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Craig Mitchelldyer/Portland Timbers
The Portland Timbers will play their first competitive soccer game in more than four months tonight, when they face the LA Galaxy in an empty stadium in Orlando.

Perhaps you'll watch. Perhaps you're eager to see familiar faces, to take in a soccer game and to escape, if only temporarily, from the monotony of life under quarantine in a country unwilling to contain or even corral the virus responsible for the worst pandemic in a century.

Of course, very little about tonight's game will truly be normal. To play this tournament, MLS has pulled players and coaches away from their families and attempted to create a coronavirus-free bubble at a resort complex in the middle of one of the most coronavirus-riddled states in the country.

It hasn't worked. Two teams have already been sent home from the tournament because of positive COVID-19 tests. Other games, involving other teams, have been postponed. The league's most valuable player opted to skip the tournament entirely.

But the show is going on regardless, no matter that the competitive integrity of the tournament is shot and no matter that healthy MLS players are getting COVID-19 tests and results daily while countless people across Florida and throughout the country either cannot access tests at all or are waiting weeks for results.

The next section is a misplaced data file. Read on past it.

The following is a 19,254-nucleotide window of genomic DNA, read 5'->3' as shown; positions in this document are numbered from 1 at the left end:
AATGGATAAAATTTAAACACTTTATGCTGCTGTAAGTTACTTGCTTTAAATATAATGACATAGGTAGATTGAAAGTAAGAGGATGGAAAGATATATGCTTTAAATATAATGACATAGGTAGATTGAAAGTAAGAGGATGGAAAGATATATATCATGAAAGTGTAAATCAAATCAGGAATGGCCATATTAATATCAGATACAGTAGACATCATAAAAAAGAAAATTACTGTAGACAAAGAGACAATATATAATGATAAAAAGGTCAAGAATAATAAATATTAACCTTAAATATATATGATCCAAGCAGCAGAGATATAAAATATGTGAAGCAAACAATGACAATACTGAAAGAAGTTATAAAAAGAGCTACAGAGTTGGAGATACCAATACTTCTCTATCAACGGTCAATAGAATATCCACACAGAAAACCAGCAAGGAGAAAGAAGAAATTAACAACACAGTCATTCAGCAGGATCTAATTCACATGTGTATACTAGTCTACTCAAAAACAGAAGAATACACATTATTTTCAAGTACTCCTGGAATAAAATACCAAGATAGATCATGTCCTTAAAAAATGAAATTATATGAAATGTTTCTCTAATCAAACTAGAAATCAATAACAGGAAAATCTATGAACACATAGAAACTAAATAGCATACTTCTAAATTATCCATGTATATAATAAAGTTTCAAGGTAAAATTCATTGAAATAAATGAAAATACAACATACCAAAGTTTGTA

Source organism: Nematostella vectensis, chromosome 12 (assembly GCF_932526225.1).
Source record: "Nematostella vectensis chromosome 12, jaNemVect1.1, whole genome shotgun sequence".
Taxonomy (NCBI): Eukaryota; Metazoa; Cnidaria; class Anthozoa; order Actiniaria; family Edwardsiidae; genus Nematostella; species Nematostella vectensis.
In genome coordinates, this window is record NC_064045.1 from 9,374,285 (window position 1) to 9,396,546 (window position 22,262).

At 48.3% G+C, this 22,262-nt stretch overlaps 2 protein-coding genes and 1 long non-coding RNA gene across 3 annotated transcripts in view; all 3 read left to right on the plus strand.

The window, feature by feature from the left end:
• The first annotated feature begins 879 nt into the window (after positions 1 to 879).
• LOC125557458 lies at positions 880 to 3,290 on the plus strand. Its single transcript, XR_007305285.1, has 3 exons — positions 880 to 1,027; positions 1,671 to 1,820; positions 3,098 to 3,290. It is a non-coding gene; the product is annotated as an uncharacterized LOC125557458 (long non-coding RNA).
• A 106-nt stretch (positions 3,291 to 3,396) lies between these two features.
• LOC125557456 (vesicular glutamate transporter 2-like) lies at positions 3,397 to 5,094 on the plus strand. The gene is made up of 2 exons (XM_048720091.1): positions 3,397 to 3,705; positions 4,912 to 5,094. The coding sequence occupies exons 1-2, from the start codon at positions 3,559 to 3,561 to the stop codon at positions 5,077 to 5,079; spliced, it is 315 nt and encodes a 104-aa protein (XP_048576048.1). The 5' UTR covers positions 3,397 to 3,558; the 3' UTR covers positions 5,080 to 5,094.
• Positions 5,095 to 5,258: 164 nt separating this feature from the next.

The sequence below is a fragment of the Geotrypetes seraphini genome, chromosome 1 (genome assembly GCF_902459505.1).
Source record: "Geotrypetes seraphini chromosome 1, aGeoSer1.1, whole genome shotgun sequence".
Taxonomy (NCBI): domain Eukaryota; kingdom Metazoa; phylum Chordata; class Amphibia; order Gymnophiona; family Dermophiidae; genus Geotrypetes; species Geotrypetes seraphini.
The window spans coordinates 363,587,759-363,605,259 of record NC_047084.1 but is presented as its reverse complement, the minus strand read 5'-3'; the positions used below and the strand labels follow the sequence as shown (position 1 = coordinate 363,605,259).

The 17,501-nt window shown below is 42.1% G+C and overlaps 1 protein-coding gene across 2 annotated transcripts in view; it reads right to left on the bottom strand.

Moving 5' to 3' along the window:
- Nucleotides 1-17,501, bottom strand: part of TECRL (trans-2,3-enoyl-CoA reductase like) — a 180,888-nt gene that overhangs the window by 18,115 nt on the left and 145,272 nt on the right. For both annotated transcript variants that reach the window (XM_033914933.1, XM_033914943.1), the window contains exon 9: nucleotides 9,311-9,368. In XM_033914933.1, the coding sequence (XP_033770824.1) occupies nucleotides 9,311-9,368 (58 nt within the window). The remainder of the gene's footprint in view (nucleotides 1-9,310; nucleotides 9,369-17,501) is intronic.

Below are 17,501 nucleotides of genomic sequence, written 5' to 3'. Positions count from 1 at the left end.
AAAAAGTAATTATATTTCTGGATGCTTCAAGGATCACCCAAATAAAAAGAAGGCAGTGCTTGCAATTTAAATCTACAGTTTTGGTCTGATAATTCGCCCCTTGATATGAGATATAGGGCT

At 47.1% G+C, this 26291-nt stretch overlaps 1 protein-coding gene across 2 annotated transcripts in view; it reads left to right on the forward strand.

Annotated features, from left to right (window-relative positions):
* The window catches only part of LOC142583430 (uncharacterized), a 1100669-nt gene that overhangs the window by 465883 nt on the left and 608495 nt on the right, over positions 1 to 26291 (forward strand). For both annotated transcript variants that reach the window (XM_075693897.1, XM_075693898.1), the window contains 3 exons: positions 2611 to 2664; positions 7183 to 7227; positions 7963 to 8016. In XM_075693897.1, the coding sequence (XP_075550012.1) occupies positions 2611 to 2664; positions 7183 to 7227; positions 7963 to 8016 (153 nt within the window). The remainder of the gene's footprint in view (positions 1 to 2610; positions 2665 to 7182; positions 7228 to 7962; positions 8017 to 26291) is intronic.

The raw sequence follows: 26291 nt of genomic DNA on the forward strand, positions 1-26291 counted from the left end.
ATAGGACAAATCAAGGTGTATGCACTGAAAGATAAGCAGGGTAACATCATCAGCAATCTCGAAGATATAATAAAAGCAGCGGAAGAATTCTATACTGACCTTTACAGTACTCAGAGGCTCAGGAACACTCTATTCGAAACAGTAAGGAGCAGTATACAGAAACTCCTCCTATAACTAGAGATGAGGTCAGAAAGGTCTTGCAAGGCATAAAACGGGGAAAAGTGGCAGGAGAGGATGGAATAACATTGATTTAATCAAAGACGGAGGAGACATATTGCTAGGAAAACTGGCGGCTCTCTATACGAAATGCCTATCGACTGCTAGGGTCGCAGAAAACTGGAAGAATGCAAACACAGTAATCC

There is and will be soccer, however dystopian it looks.

If you've watched any of the games preceding this evening's clash, you know that it looks fairly ugly. There are no fans in the stadium, for obvious reasons, but there is also a big Adidas logo in the center circle and more advertising everywhere you turn.

The tournament has given players a platform to speak out powerfully against the murder of George Floyd and stand up for Black lives, and the organizing work led by the likes Portland's Jeremy Ebobisse has been a highlight. The soccer has been a sideshow at best.

So yes, the Timbers are back in action tonight. They'll field their best available eleven and play to win. But even for those of us who would watch these players compete on a slab of concrete, this event is a reminder of how detached we are now from what makes sports so meaningful.

I have had my moments of panic and outrage and even joy over the last four months. But in between those moments, in the heavy space that has filled so many days and promises to grimly fill many more, I have felt awfully stuck.

It is difficult in a closed off world to be together and express ourselves in ways that make us feel fully alive. The ongoing uprising against police brutality has been one vitally important way to do that. But soccer has always been a gateway for expression, personal, shared, and civic, on the field and in the stands.

The Timbers Army has produced a number of wonderful tifo displays over the years, but my favorite is the one that preceded the club's home opener in 2014 against the Philadelphia Union: a huge display of the Portlandia sculpture, the female figure's trident stretching up towards the wooden beams that support the stadium's old roof.